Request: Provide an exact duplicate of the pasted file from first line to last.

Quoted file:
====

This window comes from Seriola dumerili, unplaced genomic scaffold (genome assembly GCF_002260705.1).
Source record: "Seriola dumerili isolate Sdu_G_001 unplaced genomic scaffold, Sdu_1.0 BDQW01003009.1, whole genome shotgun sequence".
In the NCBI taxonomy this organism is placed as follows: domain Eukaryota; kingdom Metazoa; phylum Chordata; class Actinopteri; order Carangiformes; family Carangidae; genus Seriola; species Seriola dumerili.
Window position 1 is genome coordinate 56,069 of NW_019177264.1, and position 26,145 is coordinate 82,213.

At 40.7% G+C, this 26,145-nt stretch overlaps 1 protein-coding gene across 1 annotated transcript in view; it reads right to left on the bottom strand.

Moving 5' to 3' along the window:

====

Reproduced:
This window comes from Seriola dumerili, unplaced genomic scaffold (genome assembly GCF_002260705.1).
Source record: "Seriola dumerili isolate Sdu_G_001 unplaced genomic scaffold, Sdu_1.0 BDQW01003009.1, whole genome shotgun sequence".
In the NCBI taxonomy this organism is placed as follows: domain Eukaryota; kingdom Metazoa; phylum Chordata; class Actinopteri; order Carangiformes; family Carangidae; genus Seriola; species Seriola dumerili.
Window position 1 is genome coordinate 56,069 of NW_019177264.1, and position 26,145 is coordinate 82,213.

At 40.7% G+C, this 26,145-nt stretch overlaps 1 protein-coding gene across 1 annotated transcript in view; it reads right to left on the bottom strand.

Moving 5' to 3' along the window: